The business models of sports organizations

Understanding the particularities of how sports organizations make money

This article aims to summarize the first chapter of the book Sports Marketing and Sports Events. The purpose of this project is to understand and analyse the business ecosystems of sports institutions based on 3 models of organization: the relation model, the reputation model and the fan relationship management model.

One of the particularities of a sports organisation producing sports shows is its ability to attract and federate a network of stakeholders. In order to produce a sports event, there are several stakeholders that are necessary, such as athletes, public organisations, media, private partners, fans, technical suppliers, etc. In this way, part of the resources mobilised by the sports event company do not belong to the company itself, but to the partners or stakeholders. The question of financing thus becomes the main issue for the owners and decision-makers of clubs and events.

In this context, there are different financing methods:

  • Training, sale and resale of players or coaches within the framework of a professional club
  • The ticket office
  • Private or public partnership contracts
  • Media rights
  • Merchandising

Each stakeholder is capable of making a significant commercial contribution to the organisations producing shows.

Before analysing the business model, it is important to know the resource base of a club or event. Resources can be classified according to the contribution of each stakeholder.

“Each type of resource contributes to the business model of a sports organisation. However, at this stage, the question that arises is how to create and maintain these resources in order to build a sustainable and profitable whole for sports organisations. The answer lies in the ability of organisations to combine their resources, i.e. by associating them with each other according to their degree of co-specialisation”.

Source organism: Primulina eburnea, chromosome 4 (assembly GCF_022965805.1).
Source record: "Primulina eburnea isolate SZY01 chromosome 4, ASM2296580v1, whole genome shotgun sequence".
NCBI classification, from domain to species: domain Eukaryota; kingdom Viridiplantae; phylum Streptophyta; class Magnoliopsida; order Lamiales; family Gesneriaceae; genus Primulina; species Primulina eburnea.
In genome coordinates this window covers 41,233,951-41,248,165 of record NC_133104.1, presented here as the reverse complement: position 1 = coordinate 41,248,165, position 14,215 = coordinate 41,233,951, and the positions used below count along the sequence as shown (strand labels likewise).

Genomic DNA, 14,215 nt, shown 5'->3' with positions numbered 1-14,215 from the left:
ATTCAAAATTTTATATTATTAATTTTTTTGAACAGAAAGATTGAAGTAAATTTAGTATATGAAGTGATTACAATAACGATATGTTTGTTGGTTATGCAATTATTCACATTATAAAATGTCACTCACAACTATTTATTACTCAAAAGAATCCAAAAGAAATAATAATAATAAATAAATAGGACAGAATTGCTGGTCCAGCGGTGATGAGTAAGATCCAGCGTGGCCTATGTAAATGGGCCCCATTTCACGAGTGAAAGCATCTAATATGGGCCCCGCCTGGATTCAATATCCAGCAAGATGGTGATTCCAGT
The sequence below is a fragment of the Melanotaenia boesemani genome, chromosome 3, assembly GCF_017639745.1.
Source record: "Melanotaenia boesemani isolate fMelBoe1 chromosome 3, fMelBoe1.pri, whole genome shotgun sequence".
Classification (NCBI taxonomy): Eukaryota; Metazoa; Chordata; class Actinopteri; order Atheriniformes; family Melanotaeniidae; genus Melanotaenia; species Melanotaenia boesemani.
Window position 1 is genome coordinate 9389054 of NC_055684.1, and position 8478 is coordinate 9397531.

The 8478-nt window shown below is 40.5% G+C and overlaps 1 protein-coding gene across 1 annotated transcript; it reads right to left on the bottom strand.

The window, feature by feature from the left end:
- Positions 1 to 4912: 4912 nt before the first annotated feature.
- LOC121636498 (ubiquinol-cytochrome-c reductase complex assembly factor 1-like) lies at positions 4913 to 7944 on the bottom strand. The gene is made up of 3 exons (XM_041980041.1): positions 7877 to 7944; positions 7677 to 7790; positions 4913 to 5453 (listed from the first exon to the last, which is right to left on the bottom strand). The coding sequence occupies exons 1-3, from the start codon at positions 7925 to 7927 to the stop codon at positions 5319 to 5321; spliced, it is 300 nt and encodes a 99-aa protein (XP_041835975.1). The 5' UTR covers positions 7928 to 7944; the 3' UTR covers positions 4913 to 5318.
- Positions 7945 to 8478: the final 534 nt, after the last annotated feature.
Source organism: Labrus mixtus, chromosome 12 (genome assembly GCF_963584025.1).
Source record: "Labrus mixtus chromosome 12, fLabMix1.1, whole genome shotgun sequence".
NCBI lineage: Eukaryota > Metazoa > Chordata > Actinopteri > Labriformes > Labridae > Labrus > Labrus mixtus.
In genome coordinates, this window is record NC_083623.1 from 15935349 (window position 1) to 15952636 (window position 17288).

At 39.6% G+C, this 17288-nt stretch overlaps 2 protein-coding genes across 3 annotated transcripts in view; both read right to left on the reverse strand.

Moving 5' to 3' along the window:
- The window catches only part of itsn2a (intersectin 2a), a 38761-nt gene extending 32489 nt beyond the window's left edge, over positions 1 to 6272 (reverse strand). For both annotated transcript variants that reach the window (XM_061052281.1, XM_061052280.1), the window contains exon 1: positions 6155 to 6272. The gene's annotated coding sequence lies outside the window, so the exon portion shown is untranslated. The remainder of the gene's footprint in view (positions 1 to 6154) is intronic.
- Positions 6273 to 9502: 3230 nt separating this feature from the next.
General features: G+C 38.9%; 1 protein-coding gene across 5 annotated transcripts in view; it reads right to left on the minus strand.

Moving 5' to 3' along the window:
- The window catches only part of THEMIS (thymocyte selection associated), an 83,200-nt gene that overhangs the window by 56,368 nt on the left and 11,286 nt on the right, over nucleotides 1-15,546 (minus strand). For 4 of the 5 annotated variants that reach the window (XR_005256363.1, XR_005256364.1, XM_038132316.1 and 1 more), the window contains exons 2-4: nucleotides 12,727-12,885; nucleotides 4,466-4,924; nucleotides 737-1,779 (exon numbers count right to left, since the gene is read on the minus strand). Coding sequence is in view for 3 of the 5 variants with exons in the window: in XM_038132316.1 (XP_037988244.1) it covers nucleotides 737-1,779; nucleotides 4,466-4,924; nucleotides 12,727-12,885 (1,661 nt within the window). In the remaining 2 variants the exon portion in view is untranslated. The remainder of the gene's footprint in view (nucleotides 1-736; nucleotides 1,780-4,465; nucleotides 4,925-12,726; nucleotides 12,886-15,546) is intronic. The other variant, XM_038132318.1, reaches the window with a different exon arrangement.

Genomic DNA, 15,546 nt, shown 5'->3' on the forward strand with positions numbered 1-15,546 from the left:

It is important to note that each resource interacts with another. So, it is not the resource itself that is the most important, but what it gives back to the other resources. For example, athletes/coaches make the reputation of a club and conversely the reputation can attract athletes.

Depending on how well resourced and skilled the clubs are, the managers combine their assets to build their business model. The business model helps to formalize and clarify the strategic choices regarding the configuration and deployment of its assets.

In the context of multi-stakeholder entities, leaders of sports organisations must have the ability to manage assets that they may not always have.

We will analyse three types of supply system observed in the sports business industry according to the resource base and the core business of a club or event.

This model relies on personal networks to attract funding partners for their club or event. Partners can be communities or private companies. This strategic base configures sports organizations that do not have significant TV rights, so the resource of a company or community proportionally replaces what represents the TV right for a major sports event.

Relational asset makes the brand capital more attractive ->main partnership contracts->economically attracts the athletes and the sports management part ->this sum of money finances the costs of facilities and hospitality in sports venues -> new relations by reputation effect ->new partnerships in the context of the evolution of physical supports associated with the events.

The model of big sports events and clubs or leagues financed mainly by TV rights. The configuration is centred on the reputation capital which attracts media partnerships thanks to the sporting exceptionality. Non-media partnerships aim to develop their own brand through media exposure.

This is the model for major events such as the Olympic Games, the Football World Cup, Roland Garros, etc. They attract attention both through their sporting rank but also through media promotion.

This is the business model that places their physical support at the base of their economy. In the case where the club or event owns and operates its sports arena, the latter is the source of revenue directly (sale of tickets or services and derivative products within the stadium).

The sports organisation establishes a dynamic relationship with its fans and businesses through its physical support. Then media and non-media partners are activated by the media and relational potential. These feed the reputation of the club or event.

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